Just about everyone who has been through college has stories about crazy professors. I'll tell you a couple of mine.
My first encounter with one came in my second year of community college, in a required course focusing on several thinkers who shaped the modern world including Darwin, Marx, Toynbee, and Einstein. The teacher was an African Sorbonne graduate who wore his watch on the pulse side of his wrist. I had an inkling of his ideological leanings when he criticized our assigned textbook as "too Eurocentric."
There are times when even I question Eurocentrism in traditional histories. As I suspected, however, this professor was merely replacing one "centrism" with another. I could feel his frustration as he looked for openings in the assigned material to tell us about his beliefs, which included the idea that much of Ancient Greek civilization was "stolen" from black Egyptians. It wasn't easy for him, since he was assigned to be teaching us about DWEMs (Dead White European Males). I was immune to his digressions because on the first day, I had gone to the library and borrowed a copy of Mary Lefkowitz's Not Out of Africa, which debunks Afrocentrist claims about history. I learned more from that book than I did from the entire course.
He was only a moderate Afrocentrist. At the extremes is Professor Leonard Jeffries of City College in New York, who holds that mankind is divided into "ice people," comprising those of European descent, and "sun people," comprising everyone else. Ice people are violent, materialistic exploiters, while sun people are kind, compassionate peacemakers. Dr. Jeffries also maintains that Jews financed the slave trade and continue to use Hollywood to promote black subservience. It's like he took the Nazis' master-race theory and flipped it around. Around the Jews, that is.
Later on, I got an American history professor who was almost as weird as the Afrocentrist guy, though in a different way. He looked like a character out of Roald Dahl: slight build, pointy nose, pencil-thin mustache. The oddest thing about his appearance was his hair. "Never trust a professor with strange hair" should be my motto. He looked like he would have been an ordinary bald man except that he had a big clump of hair resting on top, almost like a cockatoo. Bad use of monoxodil, I thought.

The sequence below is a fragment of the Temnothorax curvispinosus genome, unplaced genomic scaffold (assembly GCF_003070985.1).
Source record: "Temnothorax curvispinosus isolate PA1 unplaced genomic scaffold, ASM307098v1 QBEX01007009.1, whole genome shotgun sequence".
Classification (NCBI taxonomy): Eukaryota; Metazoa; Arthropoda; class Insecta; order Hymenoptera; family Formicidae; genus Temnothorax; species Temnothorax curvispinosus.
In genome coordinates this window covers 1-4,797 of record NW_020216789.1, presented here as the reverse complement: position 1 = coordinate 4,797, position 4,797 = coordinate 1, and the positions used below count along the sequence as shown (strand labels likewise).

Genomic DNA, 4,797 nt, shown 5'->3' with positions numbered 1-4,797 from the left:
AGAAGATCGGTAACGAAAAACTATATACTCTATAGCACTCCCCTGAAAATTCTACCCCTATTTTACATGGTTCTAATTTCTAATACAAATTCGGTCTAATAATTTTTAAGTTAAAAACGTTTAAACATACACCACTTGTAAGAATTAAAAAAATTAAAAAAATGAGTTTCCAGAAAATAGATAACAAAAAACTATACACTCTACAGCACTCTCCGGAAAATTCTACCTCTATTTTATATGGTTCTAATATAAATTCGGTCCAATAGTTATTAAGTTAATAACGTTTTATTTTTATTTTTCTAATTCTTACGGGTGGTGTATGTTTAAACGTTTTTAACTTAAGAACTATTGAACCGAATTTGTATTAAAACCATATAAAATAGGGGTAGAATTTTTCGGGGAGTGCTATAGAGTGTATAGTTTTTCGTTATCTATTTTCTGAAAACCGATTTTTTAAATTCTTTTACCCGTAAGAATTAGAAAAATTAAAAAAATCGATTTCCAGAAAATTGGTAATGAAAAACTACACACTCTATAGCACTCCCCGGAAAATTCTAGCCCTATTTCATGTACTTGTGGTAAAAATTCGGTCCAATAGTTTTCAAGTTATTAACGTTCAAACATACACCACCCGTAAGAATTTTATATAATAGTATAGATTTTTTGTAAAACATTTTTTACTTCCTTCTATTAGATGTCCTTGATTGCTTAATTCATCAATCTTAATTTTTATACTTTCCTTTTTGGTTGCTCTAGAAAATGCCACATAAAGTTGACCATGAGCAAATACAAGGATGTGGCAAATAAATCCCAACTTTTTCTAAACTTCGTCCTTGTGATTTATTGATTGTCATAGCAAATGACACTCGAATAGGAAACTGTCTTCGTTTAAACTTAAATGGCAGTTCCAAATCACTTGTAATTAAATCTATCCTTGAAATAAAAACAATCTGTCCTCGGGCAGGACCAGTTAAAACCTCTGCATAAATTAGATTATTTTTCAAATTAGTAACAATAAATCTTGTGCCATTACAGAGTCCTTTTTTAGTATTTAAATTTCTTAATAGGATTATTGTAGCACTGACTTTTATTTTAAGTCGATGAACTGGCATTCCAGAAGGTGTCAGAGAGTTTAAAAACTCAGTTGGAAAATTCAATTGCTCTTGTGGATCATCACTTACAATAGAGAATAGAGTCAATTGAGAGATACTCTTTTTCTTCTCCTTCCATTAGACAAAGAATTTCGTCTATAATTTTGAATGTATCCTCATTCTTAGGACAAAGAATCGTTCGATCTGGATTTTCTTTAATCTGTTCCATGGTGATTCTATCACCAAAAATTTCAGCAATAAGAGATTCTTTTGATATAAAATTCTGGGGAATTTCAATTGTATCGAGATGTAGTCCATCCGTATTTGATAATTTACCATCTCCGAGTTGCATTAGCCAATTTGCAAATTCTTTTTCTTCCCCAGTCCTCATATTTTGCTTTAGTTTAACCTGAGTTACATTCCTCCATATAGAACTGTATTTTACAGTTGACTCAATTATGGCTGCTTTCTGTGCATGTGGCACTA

On the first day, he mentioned that previous students had complained he hadn't made his teaching relevant to the current times. He promised not to make that mistake with us. He kept his promise. For one thing, he had a relentless obsession with Bill Clinton, whom he considered the most corrupt president since Nixon. (This was a while before the Lewinsky scandal.) Throughout his lectures, he kept throwing in comments about how "Slick Willy" and his wife were letting the country go to waste.
He didn't seem to recognize any boundary between fact and opinion. FDR, he taught us, was a great president, though not because of his liberalism. Truman was overrated, Eisenhower was underrated, and Vietnam was unwinnable. The prof's most fervent belief was that there was a conspiracy behind JFK's assassination. He wasn't sure of the nature of the conspiracy, he just knew beyond any doubt that there was one. And he let us argue our favored conspiracy theory on the final exam for extra credit. Accepting the findings of the Warren Commission wasn't an option.
For several years afterward, I went mad trying to read up as much as I could on the stuff we had covered, which I felt had been tainted by the guy's political and ideological proclivities. I eventually concluded that apart from his hangups about Clinton and JFK, he was reasonably fair and accurate most of the time.
I'm not implying these two professors were in any way representative of my overall college experience. After I transferred to U. of Maryland, I no longer met any ideological fruitcakes. A few of my professors there articulated liberal political views in front of the whole class, a practice I considered unprofessional (at least in non-political courses). But there was relatively little weirdness and flakiness. Yet the fact I encountered this sort of thing at all is significant. These are the kinds of experiences you hear and read about, and can't believe when they're actually happening to you.
P.S. For those who may not be aware, the picture at the start of this post is of the late comedian Sam Kinison playing a crazy professor in this scene from the 1986 movie Back to School.